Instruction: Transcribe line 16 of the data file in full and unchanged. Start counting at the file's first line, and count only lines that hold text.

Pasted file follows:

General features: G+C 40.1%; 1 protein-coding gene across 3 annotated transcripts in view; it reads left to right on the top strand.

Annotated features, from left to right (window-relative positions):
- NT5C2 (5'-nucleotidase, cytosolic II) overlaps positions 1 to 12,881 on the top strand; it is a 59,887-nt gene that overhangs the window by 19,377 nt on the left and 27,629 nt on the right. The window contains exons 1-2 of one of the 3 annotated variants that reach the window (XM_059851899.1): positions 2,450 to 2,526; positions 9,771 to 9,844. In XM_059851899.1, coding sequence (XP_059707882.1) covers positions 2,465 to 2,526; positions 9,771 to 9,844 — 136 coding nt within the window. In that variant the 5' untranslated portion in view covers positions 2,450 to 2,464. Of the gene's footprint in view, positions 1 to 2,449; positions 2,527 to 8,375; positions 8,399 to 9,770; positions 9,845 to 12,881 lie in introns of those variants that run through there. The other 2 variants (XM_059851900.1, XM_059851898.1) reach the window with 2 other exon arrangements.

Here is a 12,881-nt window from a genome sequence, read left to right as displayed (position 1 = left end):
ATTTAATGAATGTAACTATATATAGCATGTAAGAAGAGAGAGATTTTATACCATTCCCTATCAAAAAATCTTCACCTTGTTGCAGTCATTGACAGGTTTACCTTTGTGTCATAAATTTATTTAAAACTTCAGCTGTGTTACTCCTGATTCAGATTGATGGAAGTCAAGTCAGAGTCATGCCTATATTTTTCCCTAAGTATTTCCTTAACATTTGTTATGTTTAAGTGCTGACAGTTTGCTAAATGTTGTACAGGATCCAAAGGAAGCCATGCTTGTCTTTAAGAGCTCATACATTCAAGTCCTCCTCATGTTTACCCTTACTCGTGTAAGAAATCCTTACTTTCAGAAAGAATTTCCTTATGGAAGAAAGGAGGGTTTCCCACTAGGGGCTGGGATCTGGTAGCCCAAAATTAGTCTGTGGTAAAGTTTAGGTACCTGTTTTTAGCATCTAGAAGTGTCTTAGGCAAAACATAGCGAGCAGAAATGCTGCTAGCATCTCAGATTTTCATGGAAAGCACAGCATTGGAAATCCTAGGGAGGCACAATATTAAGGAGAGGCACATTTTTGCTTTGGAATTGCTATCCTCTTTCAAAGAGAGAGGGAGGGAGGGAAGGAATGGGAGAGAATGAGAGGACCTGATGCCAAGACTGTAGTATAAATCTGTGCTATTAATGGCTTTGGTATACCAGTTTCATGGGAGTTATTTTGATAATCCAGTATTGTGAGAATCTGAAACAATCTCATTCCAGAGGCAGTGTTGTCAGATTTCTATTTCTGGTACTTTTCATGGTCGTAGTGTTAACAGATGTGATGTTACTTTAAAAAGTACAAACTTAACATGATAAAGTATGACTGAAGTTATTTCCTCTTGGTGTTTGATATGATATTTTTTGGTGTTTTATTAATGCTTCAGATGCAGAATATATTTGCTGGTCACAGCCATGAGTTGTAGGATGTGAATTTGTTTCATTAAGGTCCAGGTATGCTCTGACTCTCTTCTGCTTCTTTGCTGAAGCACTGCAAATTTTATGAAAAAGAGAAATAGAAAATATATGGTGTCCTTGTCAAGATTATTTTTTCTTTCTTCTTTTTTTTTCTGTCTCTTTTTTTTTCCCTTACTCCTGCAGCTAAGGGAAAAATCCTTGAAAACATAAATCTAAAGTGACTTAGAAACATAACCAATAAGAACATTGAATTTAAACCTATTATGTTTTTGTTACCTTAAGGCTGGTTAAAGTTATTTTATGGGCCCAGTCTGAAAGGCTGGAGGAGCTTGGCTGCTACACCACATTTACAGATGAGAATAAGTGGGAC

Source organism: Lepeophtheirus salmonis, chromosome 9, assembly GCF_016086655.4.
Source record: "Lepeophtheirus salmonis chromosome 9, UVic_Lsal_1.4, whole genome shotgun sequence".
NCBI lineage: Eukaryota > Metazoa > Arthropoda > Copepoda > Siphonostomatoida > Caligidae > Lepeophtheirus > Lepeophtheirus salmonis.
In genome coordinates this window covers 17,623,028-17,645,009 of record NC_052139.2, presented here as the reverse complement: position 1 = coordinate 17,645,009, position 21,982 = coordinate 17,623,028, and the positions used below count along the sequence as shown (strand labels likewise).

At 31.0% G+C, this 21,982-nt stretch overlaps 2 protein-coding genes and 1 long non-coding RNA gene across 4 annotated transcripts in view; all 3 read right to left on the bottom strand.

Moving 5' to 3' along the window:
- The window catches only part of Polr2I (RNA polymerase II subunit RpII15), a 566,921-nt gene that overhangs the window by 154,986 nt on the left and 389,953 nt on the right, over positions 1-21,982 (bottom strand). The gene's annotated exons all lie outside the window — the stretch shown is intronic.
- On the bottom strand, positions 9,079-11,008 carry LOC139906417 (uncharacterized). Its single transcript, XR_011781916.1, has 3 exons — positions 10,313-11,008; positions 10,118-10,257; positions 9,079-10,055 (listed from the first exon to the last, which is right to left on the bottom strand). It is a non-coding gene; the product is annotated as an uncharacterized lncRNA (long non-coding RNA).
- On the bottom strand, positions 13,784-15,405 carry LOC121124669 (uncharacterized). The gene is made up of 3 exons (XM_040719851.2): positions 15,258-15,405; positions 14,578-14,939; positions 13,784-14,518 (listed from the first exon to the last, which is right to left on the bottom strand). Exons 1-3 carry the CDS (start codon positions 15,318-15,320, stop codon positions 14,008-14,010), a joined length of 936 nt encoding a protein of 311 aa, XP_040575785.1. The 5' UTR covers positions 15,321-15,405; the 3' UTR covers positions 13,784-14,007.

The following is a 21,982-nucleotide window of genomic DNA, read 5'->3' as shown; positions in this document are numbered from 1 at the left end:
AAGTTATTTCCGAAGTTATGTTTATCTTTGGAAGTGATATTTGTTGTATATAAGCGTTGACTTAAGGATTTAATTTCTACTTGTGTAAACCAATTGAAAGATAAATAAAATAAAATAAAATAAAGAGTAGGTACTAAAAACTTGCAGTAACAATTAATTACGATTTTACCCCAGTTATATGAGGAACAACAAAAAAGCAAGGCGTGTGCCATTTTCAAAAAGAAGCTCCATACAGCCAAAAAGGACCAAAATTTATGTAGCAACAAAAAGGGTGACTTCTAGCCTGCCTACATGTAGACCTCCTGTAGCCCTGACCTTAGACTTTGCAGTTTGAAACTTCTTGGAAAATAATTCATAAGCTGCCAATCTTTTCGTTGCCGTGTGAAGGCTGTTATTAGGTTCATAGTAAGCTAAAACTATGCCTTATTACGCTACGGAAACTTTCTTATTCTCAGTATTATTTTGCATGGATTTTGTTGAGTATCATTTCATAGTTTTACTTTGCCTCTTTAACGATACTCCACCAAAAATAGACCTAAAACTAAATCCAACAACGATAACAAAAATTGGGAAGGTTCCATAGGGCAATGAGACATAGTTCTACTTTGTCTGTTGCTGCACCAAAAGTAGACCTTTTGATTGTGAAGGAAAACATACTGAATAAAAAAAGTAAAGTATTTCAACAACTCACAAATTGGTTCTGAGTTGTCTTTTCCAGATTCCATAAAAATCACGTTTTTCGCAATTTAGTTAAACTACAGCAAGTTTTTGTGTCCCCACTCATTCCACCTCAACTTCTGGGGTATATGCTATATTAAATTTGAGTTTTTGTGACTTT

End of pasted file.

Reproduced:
AAGTTATTTCCGAAGTTATGTTTATCTTTGGAAGTGATATTTGTTGTATATAAGCGTTGACTTAAGGATTTAATTTCTACTTGTGTAAACCAATTGAAAGATAAATAAAATAAAATAAAATAAAGAGTAGGTACTAAAAACTTGCAGTAACAATTAATTACGATTTTACCCCAGTTATATGAGGAACAACAAAAAAGCAAGGCGTGTGCCATTTTCAAAAAGAAGCTCCATACAGCCAAAAAGGACCAAAATTTATGTAGCAACAAAAAGGGTGACTTCTAGCCTGCCTACATGTAGACCTCCTGTAGCCCTGACCTTAGACTTTGCAGTTTGAAACTTCTTGGAAAATAATTCATAAGCTGCCAATCTTTTCGTTGCCGTGTGAAGGCTGTTATTAGGTTCATAGTAAGCTAAAACTATGCCTTATTACGCTACGGAAACTTTCTTATTCTCAGTATTATTTTGCATGGATTTTGTTGAGTATCATTTCATAGTTTTACTTTGCCTCTTTAACGATACTCCACCAAAAATAGACCTAAAACTAAATCCAACAACGATAACAAAAATTGGGAAGGTTCCATAGGGCAATGAGACATAGTTCTACTTTGTCTGTTGCTGCACCAAAAGTAGACCTTTTGATTGTGAAGGAAAACATACTGAATAAAAAAAGTAAAGTATTTCAACAACTCACAAATTGGTTCTGAGTTGTCTTTTCCAGATTCCATAAAAATCACGTTTTTCGCAATTTAGTTAAACTACAGCAAGTTTTTGTGTCCCCACTCATTCCACCTCAACTTCTGGGGTATATGCTATATTAAATTTGAGTTTTTGTGACTTT